Foster's Group Ltd., Australia's biggest beer and wine maker, said on Wednesday it was not aware of any takeover proposals, sending its shares down as much as 3 percent.
Shares in Foster's surged to a record high on Tuesday on an unsourced media report that said InBev, the world's largest brewer by volume, and second-ranked SABMiller were thought to be looking at the Australian company, which is valued at around US$9 billion.
Analysts did not rule out a takeover but said the chances of an offer from SAB Miller or InBev were low.
Macquarie Equities said both had the capacity to buy Foster's, but neither had shown an attraction to wine.
The Australian beer market is relatively small and mature on a global comparison, while Foster's global reach is limited by its recent divestments and complicated incumbent distribution agreements, Macquarie said in a research report.
Foster's shares were down 1.5 percent at A$5.86 in late morning trade, in a wider market (^AXJO - news) up 0.1 percent. Its shares gained 9.2 percent on Tuesday.
The company is not aware of any proposals which may lead to a takeover, and no approaches to that end have been made, Foster's said in a statement.
EXPENSIVE PRICE TAG
Deutsche Bank also said corporate activity was unlikely due to Foster's valuation and the timing.
It said Foster's had a 2007 earnings before interest, tax, depreciation and amortization multiple of 10.8, compared with an average for five European brewers of 7.1.
Foster's has more than a 50 percent share of the Australian beer market, where it mainly competes with Lion Nathan Ltd. (LNN.AX), which is 46 percent owned by Japan's Kirin Brewery Co. (2503.T).
But it has scaled back its international beer operations, raising more than A$1 billion from the sale of the Foster's brand in Europe and India and the sale of Asian breweries.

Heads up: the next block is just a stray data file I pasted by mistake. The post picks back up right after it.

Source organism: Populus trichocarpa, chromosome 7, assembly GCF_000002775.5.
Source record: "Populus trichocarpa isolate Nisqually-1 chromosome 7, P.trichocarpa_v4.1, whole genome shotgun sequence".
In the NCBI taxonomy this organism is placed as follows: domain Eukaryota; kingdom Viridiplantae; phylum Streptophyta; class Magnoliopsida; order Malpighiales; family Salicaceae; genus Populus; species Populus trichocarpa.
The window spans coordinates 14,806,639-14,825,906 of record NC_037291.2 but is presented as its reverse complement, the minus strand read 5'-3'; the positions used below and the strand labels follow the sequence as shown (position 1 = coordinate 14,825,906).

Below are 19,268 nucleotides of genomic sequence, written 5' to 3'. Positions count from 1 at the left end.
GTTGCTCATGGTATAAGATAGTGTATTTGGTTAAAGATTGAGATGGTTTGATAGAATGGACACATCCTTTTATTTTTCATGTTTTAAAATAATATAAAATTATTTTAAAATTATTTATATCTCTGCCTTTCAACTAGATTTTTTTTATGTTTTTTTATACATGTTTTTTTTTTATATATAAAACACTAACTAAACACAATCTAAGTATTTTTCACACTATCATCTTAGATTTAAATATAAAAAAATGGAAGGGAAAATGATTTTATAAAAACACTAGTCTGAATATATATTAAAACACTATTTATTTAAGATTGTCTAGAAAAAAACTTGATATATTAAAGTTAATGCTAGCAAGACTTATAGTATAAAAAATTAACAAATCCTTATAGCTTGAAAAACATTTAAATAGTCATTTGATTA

SABMiller, which already holds the Foster's brand license in the United States, this month bought Foster's India business.
The UK-based brewer also said this month it was entering a venture with soft drinks company Coca-Cola Amatil Ltd. (CCL.AX) to sell and distribute imported premium beer in Australia.
The Foster's wine business is the second-largest after Constellation Brands Inc. (NYSE:STZ - news) and includes the Beringer, Wolf Blass, Penfolds, Rosemount Estate and Lindemans brands.
An acquisition could involve spinning off the wine business, which has battled a grape oversupply and competitive markets.
Foster's is pursuing efficiencies from its 2005 A$3.2 billion purchase of Australian wine company Southcorp and is integrating its beer and wine operations along regional lines.
Potential wine buyers could include Constellation, already a dominant player in Australia, Diageo Plc. (DGE.L) which is cautious about wine acquisitions, Pernod Ricard (PERP.PA), owner of the Jacob's Creek brand or private equity.
UBS said in a research report that a sale of Foster's wine unit was not clear cut as the wine and beer businesses were already integrated in Australia, and there may be competition issues for Constellation or Pernod.
It said it might also be difficult to get a purchase to stack-up given the full-price Foster's paid for its wine assets.
Recent takeover talk in the Australian market has focused more on private equity firms, which have targeted underperforming businesses, especially in the retail sector.
Analysts said the wine unit offered turnaround potential, given the depressed wine cycle, but Foster's was generally considered well managed, was not under-geared and the company overall had already sold-off a number of assets.
The company said on Tuesday its net profit for the year ended June 30 rose 15 percent to A$623.1 million, and forecast earnings growth would accelerate this year.